Welcome to Balanced Rocks: Pictures and Stories

Beginning March 16,2010, I began a journey of balancing rocks. I hold to the practice of setting to balance at least five sculptures a day, sometimes, many more. Of these I take lots of pictures and videos. While conducting this adventure, I have been introduced to an incredible unfolding story. Additionally, I discovered this phenomenon is manifesting worldwide. As I post pictures and stories, I found many others similarly engaged and sharing their works. Additionally, as folks come upon me performing my work, many want to find out how this is done and try themselves. This blog shares this work in both pictures and stories. Enjoy


A seeming impossibility becomes possible

Rock Balancing: The Beginning

On a fine summer day, sometime in August, 2009, I was visiting family in Toronto. Like most folks spending summer in a large city, we used up as much time as we could finding outdoor events that would cool us. One afternoon, we headed to the Beaches section of East Toronto. After spending some time playing in a large sandbox in the shade with my grandkids and some of their newfound companions, we headed to the Boardwalk that extends from Balmy Beach to Kew Gardens. Ella accompanied me, Liam took off with his mom, Natalie. They ventured down the boardwalk, Ella and I headed onto the sand toward the water’s edge. Halfway there we encountered what looked like a small size Stonehenge.

About a dozen sculptures were gathered together in a rough circle. Each was a stack of two or three rocks balanced one on another. The tallest one was slightly taller than Ella, who was small average height for a five year older. All were in the neighborhood of three feet and four feet tall. What immediately jumped out was the precarious nature of the balancing. Most points of contact were miraculously slight. Most seemed to be standing on a point. Two more folks were witnessing this amazing display. We imagined that there must be small metal rods embedded at the point of contact, or else some kind of glue was used. Each of us peered from close low angles to detect what could account for this mystical display. Ella, not being so cautious, toppled one structure over. Luckily, it did not land on her.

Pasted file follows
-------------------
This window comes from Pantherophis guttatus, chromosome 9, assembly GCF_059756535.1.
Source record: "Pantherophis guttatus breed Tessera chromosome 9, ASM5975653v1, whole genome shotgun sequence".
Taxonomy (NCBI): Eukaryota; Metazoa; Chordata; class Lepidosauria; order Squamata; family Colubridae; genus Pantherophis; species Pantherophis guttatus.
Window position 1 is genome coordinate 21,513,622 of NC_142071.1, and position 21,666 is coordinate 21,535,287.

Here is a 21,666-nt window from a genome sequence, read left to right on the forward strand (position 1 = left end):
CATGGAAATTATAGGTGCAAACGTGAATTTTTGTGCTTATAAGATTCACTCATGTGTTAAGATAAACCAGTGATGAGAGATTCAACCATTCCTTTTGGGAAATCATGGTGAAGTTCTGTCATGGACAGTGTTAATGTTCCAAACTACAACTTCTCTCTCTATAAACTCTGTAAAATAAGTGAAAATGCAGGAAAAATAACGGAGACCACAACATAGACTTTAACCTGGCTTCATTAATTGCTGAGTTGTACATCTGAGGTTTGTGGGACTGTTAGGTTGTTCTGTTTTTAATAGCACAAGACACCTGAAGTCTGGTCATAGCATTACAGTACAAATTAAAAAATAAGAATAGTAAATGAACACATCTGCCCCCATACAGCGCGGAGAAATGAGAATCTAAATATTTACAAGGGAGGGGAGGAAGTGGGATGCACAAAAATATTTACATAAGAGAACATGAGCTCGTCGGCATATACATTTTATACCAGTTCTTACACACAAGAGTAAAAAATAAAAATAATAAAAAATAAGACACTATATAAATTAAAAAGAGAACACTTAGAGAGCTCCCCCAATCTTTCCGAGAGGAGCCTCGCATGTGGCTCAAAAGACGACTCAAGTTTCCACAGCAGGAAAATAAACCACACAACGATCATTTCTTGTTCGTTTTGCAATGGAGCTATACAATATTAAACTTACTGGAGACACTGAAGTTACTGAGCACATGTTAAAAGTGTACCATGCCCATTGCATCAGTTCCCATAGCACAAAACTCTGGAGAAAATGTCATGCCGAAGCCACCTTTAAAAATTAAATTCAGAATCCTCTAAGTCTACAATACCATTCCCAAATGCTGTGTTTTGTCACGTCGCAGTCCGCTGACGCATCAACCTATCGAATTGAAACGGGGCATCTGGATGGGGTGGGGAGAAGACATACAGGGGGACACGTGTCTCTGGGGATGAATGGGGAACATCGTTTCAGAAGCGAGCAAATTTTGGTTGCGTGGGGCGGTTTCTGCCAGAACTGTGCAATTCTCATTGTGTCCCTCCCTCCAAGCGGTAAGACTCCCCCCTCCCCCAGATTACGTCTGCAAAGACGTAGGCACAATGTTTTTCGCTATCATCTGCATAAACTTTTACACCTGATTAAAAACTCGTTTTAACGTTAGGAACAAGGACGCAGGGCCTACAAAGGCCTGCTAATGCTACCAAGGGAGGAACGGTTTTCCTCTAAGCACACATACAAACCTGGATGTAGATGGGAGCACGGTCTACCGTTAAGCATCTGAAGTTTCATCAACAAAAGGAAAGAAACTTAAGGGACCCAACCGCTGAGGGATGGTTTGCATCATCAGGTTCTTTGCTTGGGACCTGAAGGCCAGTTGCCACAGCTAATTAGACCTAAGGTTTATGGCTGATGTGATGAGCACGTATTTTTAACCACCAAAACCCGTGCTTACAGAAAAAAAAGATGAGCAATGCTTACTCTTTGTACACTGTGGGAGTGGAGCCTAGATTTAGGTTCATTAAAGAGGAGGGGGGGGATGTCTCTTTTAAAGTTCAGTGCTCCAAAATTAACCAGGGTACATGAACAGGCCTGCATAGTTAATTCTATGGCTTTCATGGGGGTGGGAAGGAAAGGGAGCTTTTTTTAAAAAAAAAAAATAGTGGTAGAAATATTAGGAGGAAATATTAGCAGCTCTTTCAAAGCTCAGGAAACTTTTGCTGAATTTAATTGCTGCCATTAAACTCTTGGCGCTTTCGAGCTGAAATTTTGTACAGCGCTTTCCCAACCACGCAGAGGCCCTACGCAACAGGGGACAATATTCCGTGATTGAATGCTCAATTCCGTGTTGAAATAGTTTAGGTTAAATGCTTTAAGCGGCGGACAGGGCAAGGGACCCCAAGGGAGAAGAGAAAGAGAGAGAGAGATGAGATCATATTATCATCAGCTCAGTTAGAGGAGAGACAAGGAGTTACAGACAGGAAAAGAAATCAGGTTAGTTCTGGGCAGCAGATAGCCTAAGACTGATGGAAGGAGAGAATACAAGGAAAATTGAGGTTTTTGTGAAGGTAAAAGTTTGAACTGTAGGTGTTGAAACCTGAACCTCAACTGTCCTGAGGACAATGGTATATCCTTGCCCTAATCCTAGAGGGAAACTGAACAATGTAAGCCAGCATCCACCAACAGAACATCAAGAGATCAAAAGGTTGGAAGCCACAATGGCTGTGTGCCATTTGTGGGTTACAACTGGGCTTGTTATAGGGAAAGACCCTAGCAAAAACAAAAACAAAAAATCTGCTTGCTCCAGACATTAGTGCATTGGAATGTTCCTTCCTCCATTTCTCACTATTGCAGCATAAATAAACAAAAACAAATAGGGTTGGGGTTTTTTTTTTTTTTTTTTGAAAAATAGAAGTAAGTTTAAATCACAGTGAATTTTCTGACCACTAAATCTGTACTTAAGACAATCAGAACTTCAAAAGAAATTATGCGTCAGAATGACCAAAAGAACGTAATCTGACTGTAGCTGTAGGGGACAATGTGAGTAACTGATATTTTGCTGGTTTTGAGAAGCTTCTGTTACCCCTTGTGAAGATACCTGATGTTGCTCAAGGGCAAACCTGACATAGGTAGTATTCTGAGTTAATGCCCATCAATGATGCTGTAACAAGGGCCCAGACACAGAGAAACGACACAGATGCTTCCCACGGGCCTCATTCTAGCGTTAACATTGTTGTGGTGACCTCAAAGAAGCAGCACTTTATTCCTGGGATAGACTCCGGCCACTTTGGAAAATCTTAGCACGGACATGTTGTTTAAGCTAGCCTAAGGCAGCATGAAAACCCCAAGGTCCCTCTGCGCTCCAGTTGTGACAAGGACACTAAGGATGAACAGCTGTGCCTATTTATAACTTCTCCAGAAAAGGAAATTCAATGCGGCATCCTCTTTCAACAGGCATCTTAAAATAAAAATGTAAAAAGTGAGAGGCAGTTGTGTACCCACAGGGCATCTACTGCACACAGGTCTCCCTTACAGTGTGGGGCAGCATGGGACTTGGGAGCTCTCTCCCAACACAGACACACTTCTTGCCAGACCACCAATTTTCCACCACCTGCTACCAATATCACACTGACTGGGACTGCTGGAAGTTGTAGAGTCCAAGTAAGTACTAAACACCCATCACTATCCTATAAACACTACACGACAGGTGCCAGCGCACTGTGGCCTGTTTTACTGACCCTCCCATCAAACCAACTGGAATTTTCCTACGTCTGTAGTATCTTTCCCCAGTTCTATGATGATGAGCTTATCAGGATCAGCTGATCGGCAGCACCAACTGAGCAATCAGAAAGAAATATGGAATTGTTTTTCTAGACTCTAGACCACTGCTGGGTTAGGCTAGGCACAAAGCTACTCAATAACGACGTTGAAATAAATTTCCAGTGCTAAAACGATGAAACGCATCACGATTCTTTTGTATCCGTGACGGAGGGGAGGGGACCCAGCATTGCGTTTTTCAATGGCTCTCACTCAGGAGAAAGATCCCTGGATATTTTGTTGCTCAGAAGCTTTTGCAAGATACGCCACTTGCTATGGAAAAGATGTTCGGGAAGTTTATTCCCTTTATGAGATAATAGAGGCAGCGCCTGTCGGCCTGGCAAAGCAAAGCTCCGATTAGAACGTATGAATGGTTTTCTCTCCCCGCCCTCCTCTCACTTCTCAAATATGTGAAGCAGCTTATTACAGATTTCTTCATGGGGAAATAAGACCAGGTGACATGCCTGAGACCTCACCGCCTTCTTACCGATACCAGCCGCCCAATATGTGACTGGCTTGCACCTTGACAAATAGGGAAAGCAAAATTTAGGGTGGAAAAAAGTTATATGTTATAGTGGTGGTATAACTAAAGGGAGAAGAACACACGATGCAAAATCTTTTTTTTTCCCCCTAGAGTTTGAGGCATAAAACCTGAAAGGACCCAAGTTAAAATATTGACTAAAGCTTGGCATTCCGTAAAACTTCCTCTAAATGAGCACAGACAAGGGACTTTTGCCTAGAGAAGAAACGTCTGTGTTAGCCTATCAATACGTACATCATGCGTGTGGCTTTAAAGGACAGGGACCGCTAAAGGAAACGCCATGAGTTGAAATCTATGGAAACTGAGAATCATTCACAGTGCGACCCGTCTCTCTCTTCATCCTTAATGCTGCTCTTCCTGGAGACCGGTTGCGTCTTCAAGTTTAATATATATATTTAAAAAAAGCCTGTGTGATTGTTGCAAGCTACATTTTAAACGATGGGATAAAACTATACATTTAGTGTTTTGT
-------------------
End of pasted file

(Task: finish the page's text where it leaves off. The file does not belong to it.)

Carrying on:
I hurried over and picked up the fallen rock. I saw no evidence of a rod or glue. It indeed had been balanced on its pedestal. I lifted it up and tried to place it back where I reckoned it had been balanced. I cautioned Ella, to be careful and not upset any more sculptures and went about the task of finding balance. I was not successful and struggled immensely but did not find the magic spot where stability could be achieved. After a lengthy effort, an attractive Asian woman about my age approached and gently nudged me aside offering to demonstrate her work. She pointed to the spot she would set the stone upon. She called it by a foreign name. To me it looked like a slight dimple.

Placing the small end of the upper rock into that hollow, she deftly and quickly moved it around, slightly twisting and cajoling it into position. The sight of this slender woman with longish graying hair performing an intricate dance with a rock slightly larger than her head emanated calmness. It seemed only the ends of her fingers were used to achieve these small movements. Apparently, equilibrium was close. Shortly she was done and withdrew her palms which naturally assumed an open prayer posture. The rock I had grappled with was majestically resting in its previous stable state. She next went over and reset two other structures, I had not noticed were also amiss. I just took them to be part of the rubble strewn about the beach. Now all the display was standing and providing a small sense of order in our chaotic world.

I never got this woman’s name, but heard her story. She had set this display up for the purpose of taking pictures, one of which she hoped to use for a cover of a book she was publishing. Unfortunately not getting her name makes it difficult to find her book. But I carried away with me the sight of her presentation and the incredible feeling I had witnessed an amazing ethereal event. I also felt an urge to explore this practice.

Rock in the Snow

Rock in the Snow
January in Toronto

Sunday, August 24, 2008

Doing Roosters. May 1978, Pettigrew, Arkansas